Relevant and even prescient commentary on news, politics and the economy.

About That, er, Monetary Expansion…

Brad DeLong has a spat with Scott Sumner: The IS-LM model led economic historians to argue money was easy in 1929-30, because rates fell sharply. It led modern Keynesians to assume that money was easy in 2008, because rates fell sharply… Well, I would say that not just “modern Keynesians” but a lot of people […]

PSA: Steve Keen at the Roosevelt in NYC tonight at 5:00/6:00

Talk is called “Neat, Plausible, and Wrong: the Deluded Discipline of Economics.” I have to quibble with the “plausible” portion: there is no possible way to rationalize contemporary Microeconomics with any reasonable conceit that the Macroeconomics produced are “first-best” or anything similar.* I doubt I’ll be there at 5:00, but certainly by 6:00. Hope to […]

No One Else Is Happy with BarryO and Some Random Notes

Economists for Obama suddenly showed up in my RSS reader again. It’s not a pretty sight: I suppose I might change my mind, but after watching the President give in to the Boehner-McConnell blackmail axis, I don’t imagine I’ll be spending much of my time advocating his re-election. Assuming he’s the Democratic nominee, which I […]

Notes Toward Modeling a Risk-Free Rate with Default Possibilities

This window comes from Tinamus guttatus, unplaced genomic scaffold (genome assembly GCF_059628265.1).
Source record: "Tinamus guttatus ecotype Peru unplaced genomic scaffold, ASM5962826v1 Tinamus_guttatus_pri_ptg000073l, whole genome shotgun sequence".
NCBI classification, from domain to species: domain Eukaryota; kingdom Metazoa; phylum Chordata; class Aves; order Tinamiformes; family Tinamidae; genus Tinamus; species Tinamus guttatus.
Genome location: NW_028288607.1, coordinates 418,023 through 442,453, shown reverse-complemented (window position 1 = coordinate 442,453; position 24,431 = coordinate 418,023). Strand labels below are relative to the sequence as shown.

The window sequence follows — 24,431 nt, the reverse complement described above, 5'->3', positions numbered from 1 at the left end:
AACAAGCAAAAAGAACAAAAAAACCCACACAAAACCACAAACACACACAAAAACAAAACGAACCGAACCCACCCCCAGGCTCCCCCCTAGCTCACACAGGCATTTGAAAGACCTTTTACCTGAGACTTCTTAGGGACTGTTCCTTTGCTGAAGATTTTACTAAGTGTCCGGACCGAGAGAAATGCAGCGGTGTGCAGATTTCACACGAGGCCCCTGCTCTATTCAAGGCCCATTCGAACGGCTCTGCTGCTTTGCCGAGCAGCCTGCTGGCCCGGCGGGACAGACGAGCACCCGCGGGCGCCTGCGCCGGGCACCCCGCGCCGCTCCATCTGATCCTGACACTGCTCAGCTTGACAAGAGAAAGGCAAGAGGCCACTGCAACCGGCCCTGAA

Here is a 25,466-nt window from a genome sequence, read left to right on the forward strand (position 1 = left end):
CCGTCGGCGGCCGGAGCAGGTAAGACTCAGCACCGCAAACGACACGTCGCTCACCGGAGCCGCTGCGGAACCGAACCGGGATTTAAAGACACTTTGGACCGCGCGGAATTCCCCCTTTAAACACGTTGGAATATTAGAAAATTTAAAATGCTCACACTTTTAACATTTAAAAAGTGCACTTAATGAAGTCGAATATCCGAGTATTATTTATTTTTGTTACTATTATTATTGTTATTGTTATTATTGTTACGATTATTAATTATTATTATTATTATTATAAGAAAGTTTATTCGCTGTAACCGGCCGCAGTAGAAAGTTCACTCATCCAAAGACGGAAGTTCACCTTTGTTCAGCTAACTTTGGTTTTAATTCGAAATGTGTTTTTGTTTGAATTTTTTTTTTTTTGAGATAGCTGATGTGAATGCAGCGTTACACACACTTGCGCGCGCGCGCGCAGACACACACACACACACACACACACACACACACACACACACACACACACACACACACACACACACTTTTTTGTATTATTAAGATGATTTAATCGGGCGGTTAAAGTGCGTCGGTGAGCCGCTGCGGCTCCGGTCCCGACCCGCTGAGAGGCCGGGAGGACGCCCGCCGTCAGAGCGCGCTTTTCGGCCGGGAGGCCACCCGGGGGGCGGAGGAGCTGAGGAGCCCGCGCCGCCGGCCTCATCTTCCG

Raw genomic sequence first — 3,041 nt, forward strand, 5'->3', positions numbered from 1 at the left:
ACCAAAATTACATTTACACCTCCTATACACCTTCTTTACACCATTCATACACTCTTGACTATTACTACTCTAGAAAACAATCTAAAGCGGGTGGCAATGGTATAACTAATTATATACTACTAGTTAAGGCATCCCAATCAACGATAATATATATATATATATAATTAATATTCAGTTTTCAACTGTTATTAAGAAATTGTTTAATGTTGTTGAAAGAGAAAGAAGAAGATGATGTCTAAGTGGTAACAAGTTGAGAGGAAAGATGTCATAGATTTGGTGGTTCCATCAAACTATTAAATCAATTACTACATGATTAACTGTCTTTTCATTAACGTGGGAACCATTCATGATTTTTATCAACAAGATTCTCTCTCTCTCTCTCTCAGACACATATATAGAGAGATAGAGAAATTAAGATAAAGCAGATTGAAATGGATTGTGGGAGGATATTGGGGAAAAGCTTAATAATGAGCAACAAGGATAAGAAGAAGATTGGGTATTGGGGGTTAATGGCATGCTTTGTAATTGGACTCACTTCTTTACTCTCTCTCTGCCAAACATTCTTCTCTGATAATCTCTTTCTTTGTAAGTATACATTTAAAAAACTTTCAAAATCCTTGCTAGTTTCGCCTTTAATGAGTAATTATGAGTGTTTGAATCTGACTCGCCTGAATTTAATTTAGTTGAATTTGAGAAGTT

Brad DeLong asks why it hasn’t been done, if it hasn’t been done.  The biggest problem I can see is that you don’t know how insane the participants are—and that will have a major effect on how much damage is done when. Don’t get me wrong; the damage is already being done; it has been […]

Why the Economy Stubbornly Insists on Growing More Slowly When Taxes are Lower

by Mike Kimel An Economic Theory That Uses Micro Forces to Explain Macro Outcomes: Why the Economy Stubbornly Insists on Growing More Slowly When Taxes are Lower Cross-posted at the Presimetrics blog. I’ve been writing for years about the fact that a basic piece of economic theory does not apply to real world US data: […]

Everything Old is New Again, The "Value" of Active Investment Managers Edition

First, there was Fred Schwed’s Where are the Customer’s Yachts?, which is still the standard bearer for why Money Managers are overpaid. Now (via the NYT) there is The Investment Answer (preface here [PDF]). The Prologue opens more Matt Taibbi than Jason Zweig: Wall Street brokers and active money managers use your relative lack of […]

In Which I Worry about the swimming pools of Casey Mulligan and Greg Mankiw

Tim Duy takes a gracious lead pipe to silly analysis: It really makes one understand why the public often dismisses academics as out of touch in their ivory towers. One has to imagine that neither Mulligan nor Mankiw ever held a real summer job. Nor, apparently, have they looked at any other nonseasonally adjusted data. […]